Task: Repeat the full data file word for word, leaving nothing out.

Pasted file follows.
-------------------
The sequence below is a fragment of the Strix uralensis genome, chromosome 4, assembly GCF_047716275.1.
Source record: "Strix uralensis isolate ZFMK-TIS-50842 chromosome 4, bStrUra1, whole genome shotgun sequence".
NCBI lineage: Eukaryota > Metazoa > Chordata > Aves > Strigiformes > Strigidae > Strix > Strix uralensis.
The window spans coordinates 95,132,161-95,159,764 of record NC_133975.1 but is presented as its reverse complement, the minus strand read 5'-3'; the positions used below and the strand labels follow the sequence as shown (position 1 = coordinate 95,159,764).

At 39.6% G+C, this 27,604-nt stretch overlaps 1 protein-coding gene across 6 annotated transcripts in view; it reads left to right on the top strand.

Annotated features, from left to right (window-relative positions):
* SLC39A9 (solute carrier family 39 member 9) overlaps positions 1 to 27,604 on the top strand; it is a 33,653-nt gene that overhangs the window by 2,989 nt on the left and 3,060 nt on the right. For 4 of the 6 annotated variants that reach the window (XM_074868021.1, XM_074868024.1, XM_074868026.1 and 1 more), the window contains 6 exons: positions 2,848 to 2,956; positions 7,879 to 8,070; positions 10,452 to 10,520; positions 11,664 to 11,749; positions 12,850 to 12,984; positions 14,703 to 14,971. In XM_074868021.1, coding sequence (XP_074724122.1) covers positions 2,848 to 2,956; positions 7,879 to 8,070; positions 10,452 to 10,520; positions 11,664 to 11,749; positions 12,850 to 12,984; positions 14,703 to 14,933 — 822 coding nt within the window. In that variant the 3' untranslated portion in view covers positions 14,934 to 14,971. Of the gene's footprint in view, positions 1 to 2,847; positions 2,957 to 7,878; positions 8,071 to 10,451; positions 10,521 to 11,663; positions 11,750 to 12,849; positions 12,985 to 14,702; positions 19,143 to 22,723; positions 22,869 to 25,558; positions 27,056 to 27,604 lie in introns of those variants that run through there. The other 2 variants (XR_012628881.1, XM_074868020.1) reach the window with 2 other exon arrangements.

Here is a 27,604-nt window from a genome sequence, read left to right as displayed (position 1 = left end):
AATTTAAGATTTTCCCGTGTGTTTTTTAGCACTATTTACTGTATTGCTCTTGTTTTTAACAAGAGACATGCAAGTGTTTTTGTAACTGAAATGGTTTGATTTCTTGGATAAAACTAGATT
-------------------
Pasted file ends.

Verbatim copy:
The sequence below is a fragment of the Strix uralensis genome, chromosome 4, assembly GCF_047716275.1.
Source record: "Strix uralensis isolate ZFMK-TIS-50842 chromosome 4, bStrUra1, whole genome shotgun sequence".
NCBI lineage: Eukaryota > Metazoa > Chordata > Aves > Strigiformes > Strigidae > Strix > Strix uralensis.
The window spans coordinates 95,132,161-95,159,764 of record NC_133975.1 but is presented as its reverse complement, the minus strand read 5'-3'; the positions used below and the strand labels follow the sequence as shown (position 1 = coordinate 95,159,764).

At 39.6% G+C, this 27,604-nt stretch overlaps 1 protein-coding gene across 6 annotated transcripts in view; it reads left to right on the top strand.

Annotated features, from left to right (window-relative positions):
* SLC39A9 (solute carrier family 39 member 9) overlaps positions 1 to 27,604 on the top strand; it is a 33,653-nt gene that overhangs the window by 2,989 nt on the left and 3,060 nt on the right. For 4 of the 6 annotated variants that reach the window (XM_074868021.1, XM_074868024.1, XM_074868026.1 and 1 more), the window contains 6 exons: positions 2,848 to 2,956; positions 7,879 to 8,070; positions 10,452 to 10,520; positions 11,664 to 11,749; positions 12,850 to 12,984; positions 14,703 to 14,971. In XM_074868021.1, coding sequence (XP_074724122.1) covers positions 2,848 to 2,956; positions 7,879 to 8,070; positions 10,452 to 10,520; positions 11,664 to 11,749; positions 12,850 to 12,984; positions 14,703 to 14,933 — 822 coding nt within the window. In that variant the 3' untranslated portion in view covers positions 14,934 to 14,971. Of the gene's footprint in view, positions 1 to 2,847; positions 2,957 to 7,878; positions 8,071 to 10,451; positions 10,521 to 11,663; positions 11,750 to 12,849; positions 12,985 to 14,702; positions 19,143 to 22,723; positions 22,869 to 25,558; positions 27,056 to 27,604 lie in introns of those variants that run through there. The other 2 variants (XR_012628881.1, XM_074868020.1) reach the window with 2 other exon arrangements.

Here is a 27,604-nt window from a genome sequence, read left to right as displayed (position 1 = left end):
AATTTAAGATTTTCCCGTGTGTTTTTTAGCACTATTTACTGTATTGCTCTTGTTTTTAACAAGAGACATGCAAGTGTTTTTGTAACTGAAATGGTTTGATTTCTTGGATAAAACTAGATT